That was the ground floor from which I was able to change. It’s a paradox and it’s a little bit ironic.
And, Coller Roger said, “As we accept ourselves exactly as we are, that’s when we can change.”
What that does, this is so fascinating to me on a brain level, what that does is it moves you out of fight or flight and it moves you into the parasympathetic nervous system.
And, we all know what fight or flight is. Fight is when we’re feeling tense and rigid and stressed. And, what I learned in developmental psychology is that your brain can only do one or two things at a time. It can protect you or it can grow.
You are in perfection mode if you are focused on being perfect, if there’s no room for error, if your love for yourself is conditional, which is, “I have to meet all these standards in order to be lovable and okay.”
Your sweet brain is in protect mode. It is in fight or flight. You can’t access the higher regions of the brain.
Letting Go of Perfection
You’re stuck in the limbic system and you’re stuck in the amygdala. You’re not able to go to the higher regions of the brain where you’re able to access the areas of your brain that can actually grow.
So on a concrete level, if you’re staring at a cookie, having that craving at 4:00pm because maybe you had a tough day at work, or maybe your children are really pushing your buttons, whatever’s going on in your life, you’re sitting in traffic and you’re late for a meeting, right?
And, that impulse hits you, bam, “I really want a brownie right now,” or whatever it is that you’re feeling.
If your brain is in that fight or flight space, you’re not able to access those higher regions of the brain where you’re going, “Okay. This is just an impulse. I know that you’re really feeling this strong desire for a cookie. I know you can handle it. It’s alright. You can be with it,” you can’t do that.
So, when we’re stuck in that place of, “I have to be perfect to be okay,” we’re not able to go to those places because we get hijacked by shame.
We get hijacked by shame and that feeling of, “I’m not good enough and I’m not okay.”
And then, you get that whole spiral where it proliferates, where you make a mistake and then you feel like you’ve totally fallen off the bandwagon and then you feel like, “Well, just forget about it.”
It’s the “what the hell” effect, “Well, I can’t do it. I had a cookie, I might as well have cake too.”
You feel bad about blowing it and then it spirals and spirals. And then you feel ashamed about who you are, “I have no willpower. I’m a slug. I’m never going to be able to heal. I’m never gonna be able to change.”
And, you get caught in that muck.
Abel: Yeah. It’s almost like the more perfect that you are, the more you set yourself up for failure.
I’m going to make a tee-shirt that says, “I’m lowering my expectations.”
And the reason is because people who are attracted to this work in general are people who are really trying to care for their bodies and find that optimal health.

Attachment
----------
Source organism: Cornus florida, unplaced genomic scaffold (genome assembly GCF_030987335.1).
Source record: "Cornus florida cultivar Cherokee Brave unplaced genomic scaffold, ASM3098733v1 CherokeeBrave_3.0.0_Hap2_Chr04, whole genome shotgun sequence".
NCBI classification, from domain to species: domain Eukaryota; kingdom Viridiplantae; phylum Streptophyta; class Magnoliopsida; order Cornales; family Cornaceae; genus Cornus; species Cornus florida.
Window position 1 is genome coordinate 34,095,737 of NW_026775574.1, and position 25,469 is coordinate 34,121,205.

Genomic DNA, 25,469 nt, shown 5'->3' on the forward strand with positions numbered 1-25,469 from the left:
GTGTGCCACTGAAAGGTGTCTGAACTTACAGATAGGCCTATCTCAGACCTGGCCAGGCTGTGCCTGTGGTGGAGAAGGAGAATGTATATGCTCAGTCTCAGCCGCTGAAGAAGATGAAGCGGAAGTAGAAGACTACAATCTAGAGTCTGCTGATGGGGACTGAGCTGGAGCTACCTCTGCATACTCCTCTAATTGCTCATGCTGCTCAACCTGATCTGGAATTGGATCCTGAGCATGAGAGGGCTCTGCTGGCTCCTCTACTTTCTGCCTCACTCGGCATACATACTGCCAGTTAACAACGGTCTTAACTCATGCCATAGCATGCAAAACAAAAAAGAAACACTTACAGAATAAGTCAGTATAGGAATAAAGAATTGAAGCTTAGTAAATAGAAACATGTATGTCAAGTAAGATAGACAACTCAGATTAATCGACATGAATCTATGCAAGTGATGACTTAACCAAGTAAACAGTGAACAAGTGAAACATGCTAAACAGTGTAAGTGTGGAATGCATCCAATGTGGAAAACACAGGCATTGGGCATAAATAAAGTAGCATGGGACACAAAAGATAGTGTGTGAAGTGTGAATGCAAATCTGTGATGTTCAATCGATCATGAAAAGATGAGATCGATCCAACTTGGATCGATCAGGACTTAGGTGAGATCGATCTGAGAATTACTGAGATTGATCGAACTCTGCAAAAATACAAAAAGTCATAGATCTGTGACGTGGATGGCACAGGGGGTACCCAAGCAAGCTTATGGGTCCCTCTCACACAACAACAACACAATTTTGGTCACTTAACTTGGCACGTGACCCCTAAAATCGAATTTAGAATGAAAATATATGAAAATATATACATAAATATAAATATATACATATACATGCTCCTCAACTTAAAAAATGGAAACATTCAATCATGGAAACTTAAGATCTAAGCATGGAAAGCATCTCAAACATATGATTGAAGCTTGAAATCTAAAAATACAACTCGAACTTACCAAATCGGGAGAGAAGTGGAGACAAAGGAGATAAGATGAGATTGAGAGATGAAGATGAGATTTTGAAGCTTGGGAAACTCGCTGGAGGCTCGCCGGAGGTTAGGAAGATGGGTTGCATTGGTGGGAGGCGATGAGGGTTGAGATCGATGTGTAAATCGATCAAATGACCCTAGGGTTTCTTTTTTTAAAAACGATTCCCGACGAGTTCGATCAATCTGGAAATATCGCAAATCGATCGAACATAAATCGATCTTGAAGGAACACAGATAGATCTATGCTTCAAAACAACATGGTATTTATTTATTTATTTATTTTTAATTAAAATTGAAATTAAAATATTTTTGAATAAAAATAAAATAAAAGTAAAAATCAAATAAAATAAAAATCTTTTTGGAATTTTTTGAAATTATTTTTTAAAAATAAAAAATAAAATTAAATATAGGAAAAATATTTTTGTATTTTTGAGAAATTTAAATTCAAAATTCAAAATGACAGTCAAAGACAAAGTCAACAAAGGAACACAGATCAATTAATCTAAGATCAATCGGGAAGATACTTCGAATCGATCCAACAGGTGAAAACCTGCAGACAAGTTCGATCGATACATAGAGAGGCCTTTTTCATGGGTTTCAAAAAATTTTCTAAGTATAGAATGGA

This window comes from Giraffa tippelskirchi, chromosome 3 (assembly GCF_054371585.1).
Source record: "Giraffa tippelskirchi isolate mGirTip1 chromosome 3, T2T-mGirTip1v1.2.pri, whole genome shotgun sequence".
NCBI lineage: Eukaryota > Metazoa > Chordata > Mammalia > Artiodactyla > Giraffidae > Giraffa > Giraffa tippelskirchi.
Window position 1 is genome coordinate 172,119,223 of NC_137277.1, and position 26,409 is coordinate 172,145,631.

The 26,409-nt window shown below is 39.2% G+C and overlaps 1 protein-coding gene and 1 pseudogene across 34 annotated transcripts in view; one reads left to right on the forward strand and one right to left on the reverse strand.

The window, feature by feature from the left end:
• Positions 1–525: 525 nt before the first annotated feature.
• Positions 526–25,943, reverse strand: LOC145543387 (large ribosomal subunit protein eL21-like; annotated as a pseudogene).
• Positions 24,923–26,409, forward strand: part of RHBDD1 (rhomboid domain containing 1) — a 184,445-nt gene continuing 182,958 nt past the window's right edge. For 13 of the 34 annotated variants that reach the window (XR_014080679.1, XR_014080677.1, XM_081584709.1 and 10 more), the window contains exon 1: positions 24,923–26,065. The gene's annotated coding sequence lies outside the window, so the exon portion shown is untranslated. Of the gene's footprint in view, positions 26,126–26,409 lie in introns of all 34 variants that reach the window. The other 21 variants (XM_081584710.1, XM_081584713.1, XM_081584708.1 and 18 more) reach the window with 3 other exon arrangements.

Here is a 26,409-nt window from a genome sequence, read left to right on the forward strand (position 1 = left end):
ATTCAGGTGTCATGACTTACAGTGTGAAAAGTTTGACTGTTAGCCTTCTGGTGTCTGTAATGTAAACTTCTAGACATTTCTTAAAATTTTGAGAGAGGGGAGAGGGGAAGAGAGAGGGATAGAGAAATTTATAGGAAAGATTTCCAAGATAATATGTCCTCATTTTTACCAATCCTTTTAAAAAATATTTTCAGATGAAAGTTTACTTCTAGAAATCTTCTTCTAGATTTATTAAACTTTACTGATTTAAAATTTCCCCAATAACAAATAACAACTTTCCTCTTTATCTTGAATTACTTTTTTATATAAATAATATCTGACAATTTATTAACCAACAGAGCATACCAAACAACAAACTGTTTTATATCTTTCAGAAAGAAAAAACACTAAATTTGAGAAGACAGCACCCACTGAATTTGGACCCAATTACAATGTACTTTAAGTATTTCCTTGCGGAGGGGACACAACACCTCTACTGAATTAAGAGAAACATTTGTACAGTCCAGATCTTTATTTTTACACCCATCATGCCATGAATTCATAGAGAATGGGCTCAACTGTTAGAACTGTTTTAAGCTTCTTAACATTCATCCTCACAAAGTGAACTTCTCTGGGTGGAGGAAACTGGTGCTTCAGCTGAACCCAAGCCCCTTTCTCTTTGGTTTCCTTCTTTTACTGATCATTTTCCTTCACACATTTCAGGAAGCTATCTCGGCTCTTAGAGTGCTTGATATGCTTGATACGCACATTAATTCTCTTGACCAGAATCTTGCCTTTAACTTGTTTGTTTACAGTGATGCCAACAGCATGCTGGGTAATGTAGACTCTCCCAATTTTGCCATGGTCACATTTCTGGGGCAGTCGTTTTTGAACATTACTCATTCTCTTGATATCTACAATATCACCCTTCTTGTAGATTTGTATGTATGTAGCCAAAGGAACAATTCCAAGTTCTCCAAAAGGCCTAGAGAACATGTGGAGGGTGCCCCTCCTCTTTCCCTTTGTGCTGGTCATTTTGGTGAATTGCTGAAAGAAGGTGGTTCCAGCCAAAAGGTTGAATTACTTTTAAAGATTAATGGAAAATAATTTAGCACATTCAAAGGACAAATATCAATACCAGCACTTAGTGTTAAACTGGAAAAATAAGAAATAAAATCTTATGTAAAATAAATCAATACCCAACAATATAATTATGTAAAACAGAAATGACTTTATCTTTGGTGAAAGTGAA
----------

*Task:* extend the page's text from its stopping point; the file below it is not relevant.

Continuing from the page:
The shadow side of that is that we can turn it into this quest for perfection. And my favorite quote about perfection is that, “Perfection will keep you cramped and insane your whole life.” That’s from Anne Lamott. She calls it, “The Voice of the Oppressor.”
When you’re trying to eat perfectly, what you do is you make eating into this tight rope that you’re always trying to walk.
And, so then, there’s all this tension and rigidity and it feels like there’s no room or margin for error. Sounds counterintuitive, but the more you relax about changing your eating habits, the more you have available to actually respond. You’re not so reactionary.
Abel: This is kind of a common problem, and it’s becoming more common as Paleo and ancestral eating goes more mainstream, as people start this lifestyle. It’s going great for them. They’re losing all this weight. They’re feeling better.
But what starts as a quest for health oftentimes ends up as a quest for the perfect body. And that’s when it gets to be a minefield.
Yes. And I see that in particular with women.
You’ve talked about this a little bit there, and that’s so interesting that you bring that up, because after I went through my whole healing journey, I really thought I was at that place where I’d done all my inner work, and I thought I’d arrived.
I’m laughing because, then what happened was I went through the hardest three years of my life, where everything fell apart on pretty much every layer of my life, relationships, finances, health.
It was an incredibly difficult time and this was after I’d written Overcoming Sugar Addiction where I’d talked about how I’d stopped eating sugar, and during this hard time I went back to eating sugar.
That was very humbling and it was very challenging for me. I felt embarrassed. Here I’d written this book, people knew me as ‘The Sugar Lady’ and then I’m going back to eating sugar.
I had some health challenges during that time and I definitely felt like a failure. Like, “Wow.”
And what that period taught me that was so important, and I ended up taking Overcoming Sugar Addiction off the market, and I rewrote it.
I rewrote it and I added a whole new chapter at the end, and the reason why I rewrote it was because I realized that I had thought that I had really been coming from not eating sugar from a place of love and compassion, doing it from a place of, “I love you so much and I wanna take good, good care of you.”
I had recognized that for me sugar was highly addictive, for me it was like cocaine.